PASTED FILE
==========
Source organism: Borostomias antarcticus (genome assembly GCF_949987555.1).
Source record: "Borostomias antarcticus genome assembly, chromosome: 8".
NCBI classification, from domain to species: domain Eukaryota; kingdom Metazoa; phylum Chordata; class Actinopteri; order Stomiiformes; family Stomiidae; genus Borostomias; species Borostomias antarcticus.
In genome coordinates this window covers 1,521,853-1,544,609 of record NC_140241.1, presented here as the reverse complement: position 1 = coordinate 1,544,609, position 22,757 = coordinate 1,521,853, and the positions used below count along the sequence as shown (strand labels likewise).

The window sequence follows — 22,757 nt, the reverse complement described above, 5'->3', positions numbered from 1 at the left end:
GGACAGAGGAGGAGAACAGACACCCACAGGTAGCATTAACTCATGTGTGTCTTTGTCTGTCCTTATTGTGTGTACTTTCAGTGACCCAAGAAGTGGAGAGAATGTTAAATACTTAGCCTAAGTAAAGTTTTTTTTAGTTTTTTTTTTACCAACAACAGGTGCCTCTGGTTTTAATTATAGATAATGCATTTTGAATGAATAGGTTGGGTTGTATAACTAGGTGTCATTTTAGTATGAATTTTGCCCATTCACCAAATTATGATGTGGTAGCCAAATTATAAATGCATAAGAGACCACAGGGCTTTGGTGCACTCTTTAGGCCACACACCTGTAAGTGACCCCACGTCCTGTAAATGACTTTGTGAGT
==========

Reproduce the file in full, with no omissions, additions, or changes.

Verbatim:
Source organism: Borostomias antarcticus (genome assembly GCF_949987555.1).
Source record: "Borostomias antarcticus genome assembly, chromosome: 8".
NCBI classification, from domain to species: domain Eukaryota; kingdom Metazoa; phylum Chordata; class Actinopteri; order Stomiiformes; family Stomiidae; genus Borostomias; species Borostomias antarcticus.
In genome coordinates this window covers 1,521,853-1,544,609 of record NC_140241.1, presented here as the reverse complement: position 1 = coordinate 1,544,609, position 22,757 = coordinate 1,521,853, and the positions used below count along the sequence as shown (strand labels likewise).

The window sequence follows — 22,757 nt, the reverse complement described above, 5'->3', positions numbered from 1 at the left end:
GGACAGAGGAGGAGAACAGACACCCACAGGTAGCATTAACTCATGTGTGTCTTTGTCTGTCCTTATTGTGTGTACTTTCAGTGACCCAAGAAGTGGAGAGAATGTTAAATACTTAGCCTAAGTAAAGTTTTTTTTAGTTTTTTTTTTACCAACAACAGGTGCCTCTGGTTTTAATTATAGATAATGCATTTTGAATGAATAGGTTGGGTTGTATAACTAGGTGTCATTTTAGTATGAATTTTGCCCATTCACCAAATTATGATGTGGTAGCCAAATTATAAATGCATAAGAGACCACAGGGCTTTGGTGCACTCTTTAGGCCACACACCTGTAAGTGACCCCACGTCCTGTAAATGACTTTGTGAGT